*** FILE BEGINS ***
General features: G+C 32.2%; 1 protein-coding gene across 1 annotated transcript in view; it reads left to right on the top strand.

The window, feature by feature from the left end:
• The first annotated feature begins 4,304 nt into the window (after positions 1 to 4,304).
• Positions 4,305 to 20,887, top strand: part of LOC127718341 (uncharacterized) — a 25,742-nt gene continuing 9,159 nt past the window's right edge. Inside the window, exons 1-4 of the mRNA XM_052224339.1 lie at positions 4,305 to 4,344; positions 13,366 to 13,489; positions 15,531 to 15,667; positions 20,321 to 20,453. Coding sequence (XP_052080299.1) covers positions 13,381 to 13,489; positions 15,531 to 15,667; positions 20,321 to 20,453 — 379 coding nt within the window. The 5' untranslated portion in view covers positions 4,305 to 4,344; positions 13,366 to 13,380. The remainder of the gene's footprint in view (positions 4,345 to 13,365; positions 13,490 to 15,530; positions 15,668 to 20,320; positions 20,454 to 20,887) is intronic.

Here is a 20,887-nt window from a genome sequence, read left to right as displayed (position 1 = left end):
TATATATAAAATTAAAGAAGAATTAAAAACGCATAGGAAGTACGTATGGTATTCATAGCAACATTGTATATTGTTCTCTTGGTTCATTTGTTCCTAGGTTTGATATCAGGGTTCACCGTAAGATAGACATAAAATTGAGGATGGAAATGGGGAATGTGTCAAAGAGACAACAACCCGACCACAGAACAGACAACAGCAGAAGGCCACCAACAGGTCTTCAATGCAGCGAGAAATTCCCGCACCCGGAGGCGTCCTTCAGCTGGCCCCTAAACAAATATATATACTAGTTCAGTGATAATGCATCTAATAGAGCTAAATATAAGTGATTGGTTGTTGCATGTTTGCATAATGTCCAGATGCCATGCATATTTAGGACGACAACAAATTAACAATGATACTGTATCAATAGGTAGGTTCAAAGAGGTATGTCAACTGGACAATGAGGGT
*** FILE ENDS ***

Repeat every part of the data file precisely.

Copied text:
General features: G+C 32.2%; 1 protein-coding gene across 1 annotated transcript in view; it reads left to right on the top strand.

The window, feature by feature from the left end:
• The first annotated feature begins 4,304 nt into the window (after positions 1 to 4,304).
• Positions 4,305 to 20,887, top strand: part of LOC127718341 (uncharacterized) — a 25,742-nt gene continuing 9,159 nt past the window's right edge. Inside the window, exons 1-4 of the mRNA XM_052224339.1 lie at positions 4,305 to 4,344; positions 13,366 to 13,489; positions 15,531 to 15,667; positions 20,321 to 20,453. Coding sequence (XP_052080299.1) covers positions 13,381 to 13,489; positions 15,531 to 15,667; positions 20,321 to 20,453 — 379 coding nt within the window. The 5' untranslated portion in view covers positions 4,305 to 4,344; positions 13,366 to 13,380. The remainder of the gene's footprint in view (positions 4,345 to 13,365; positions 13,490 to 15,530; positions 15,668 to 20,320; positions 20,454 to 20,887) is intronic.

Here is a 20,887-nt window from a genome sequence, read left to right as displayed (position 1 = left end):
TATATATAAAATTAAAGAAGAATTAAAAACGCATAGGAAGTACGTATGGTATTCATAGCAACATTGTATATTGTTCTCTTGGTTCATTTGTTCCTAGGTTTGATATCAGGGTTCACCGTAAGATAGACATAAAATTGAGGATGGAAATGGGGAATGTGTCAAAGAGACAACAACCCGACCACAGAACAGACAACAGCAGAAGGCCACCAACAGGTCTTCAATGCAGCGAGAAATTCCCGCACCCGGAGGCGTCCTTCAGCTGGCCCCTAAACAAATATATATACTAGTTCAGTGATAATGCATCTAATAGAGCTAAATATAAGTGATTGGTTGTTGCATGTTTGCATAATGTCCAGATGCCATGCATATTTAGGACGACAACAAATTAACAATGATACTGTATCAATAGGTAGGTTCAAAGAGGTATGTCAACTGGACAATGAGGGT